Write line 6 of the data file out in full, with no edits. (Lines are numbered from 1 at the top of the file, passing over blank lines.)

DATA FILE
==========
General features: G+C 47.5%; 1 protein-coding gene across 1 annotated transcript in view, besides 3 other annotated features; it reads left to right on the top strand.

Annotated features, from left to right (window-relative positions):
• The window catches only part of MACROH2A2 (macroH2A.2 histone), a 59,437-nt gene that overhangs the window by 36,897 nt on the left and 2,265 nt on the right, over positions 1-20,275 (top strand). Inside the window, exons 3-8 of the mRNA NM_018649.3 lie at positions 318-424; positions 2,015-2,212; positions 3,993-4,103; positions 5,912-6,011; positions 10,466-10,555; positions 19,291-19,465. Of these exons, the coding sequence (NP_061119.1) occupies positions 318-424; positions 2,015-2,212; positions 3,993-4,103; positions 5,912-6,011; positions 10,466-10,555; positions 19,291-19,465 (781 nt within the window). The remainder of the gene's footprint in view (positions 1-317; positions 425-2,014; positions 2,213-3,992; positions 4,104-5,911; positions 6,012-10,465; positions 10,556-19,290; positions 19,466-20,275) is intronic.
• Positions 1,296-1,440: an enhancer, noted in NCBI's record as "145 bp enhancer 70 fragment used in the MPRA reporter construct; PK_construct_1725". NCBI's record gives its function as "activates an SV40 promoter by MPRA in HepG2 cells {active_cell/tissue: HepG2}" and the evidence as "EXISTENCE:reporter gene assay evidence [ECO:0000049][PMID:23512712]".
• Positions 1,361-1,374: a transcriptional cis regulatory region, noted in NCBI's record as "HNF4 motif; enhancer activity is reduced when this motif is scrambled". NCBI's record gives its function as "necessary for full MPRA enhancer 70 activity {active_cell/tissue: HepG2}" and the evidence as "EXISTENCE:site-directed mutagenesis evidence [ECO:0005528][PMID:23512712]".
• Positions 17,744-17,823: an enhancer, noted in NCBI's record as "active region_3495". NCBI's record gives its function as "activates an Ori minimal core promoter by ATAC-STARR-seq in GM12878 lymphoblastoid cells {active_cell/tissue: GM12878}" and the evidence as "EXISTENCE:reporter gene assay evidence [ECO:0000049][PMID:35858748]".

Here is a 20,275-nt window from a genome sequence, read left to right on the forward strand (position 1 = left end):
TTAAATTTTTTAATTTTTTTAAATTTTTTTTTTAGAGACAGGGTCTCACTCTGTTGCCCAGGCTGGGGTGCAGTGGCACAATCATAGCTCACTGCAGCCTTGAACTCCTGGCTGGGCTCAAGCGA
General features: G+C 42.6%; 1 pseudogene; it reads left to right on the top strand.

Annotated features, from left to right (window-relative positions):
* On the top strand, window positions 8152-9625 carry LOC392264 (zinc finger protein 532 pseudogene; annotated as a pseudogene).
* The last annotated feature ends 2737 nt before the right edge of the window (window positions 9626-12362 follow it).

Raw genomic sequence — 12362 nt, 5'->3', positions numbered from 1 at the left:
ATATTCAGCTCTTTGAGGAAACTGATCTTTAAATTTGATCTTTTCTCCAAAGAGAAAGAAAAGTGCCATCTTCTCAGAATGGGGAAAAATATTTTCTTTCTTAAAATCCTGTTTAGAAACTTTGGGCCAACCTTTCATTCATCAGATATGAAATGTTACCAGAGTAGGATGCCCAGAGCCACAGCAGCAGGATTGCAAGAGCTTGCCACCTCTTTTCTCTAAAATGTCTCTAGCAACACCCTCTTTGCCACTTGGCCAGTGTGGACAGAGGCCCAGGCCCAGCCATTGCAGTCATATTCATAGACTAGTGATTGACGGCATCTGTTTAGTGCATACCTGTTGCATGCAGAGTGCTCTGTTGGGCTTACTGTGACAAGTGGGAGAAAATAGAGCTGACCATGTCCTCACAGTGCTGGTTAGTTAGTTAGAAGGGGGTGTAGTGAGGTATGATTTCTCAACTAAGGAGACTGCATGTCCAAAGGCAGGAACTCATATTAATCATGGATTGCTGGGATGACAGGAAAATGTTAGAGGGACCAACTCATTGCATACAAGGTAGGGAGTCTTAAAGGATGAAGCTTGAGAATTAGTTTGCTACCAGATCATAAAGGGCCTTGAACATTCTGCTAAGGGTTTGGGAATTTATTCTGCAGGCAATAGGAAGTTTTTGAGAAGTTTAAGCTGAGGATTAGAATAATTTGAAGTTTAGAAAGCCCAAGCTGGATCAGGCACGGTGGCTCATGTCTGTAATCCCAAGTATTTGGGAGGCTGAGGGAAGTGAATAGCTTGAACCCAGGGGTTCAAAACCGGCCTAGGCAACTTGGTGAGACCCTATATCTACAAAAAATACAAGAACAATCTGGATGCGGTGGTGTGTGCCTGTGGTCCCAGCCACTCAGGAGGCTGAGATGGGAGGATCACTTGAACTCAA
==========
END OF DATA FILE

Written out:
• Positions 17,744-17,823: an enhancer, noted in NCBI's record as "active region_3495". NCBI's record gives its function as "activates an Ori minimal core promoter by ATAC-STARR-seq in GM12878 lymphoblastoid cells {active_cell/tissue: GM12878}" and the evidence as "EXISTENCE:reporter gene assay evidence [ECO:0000049][PMID:35858748]".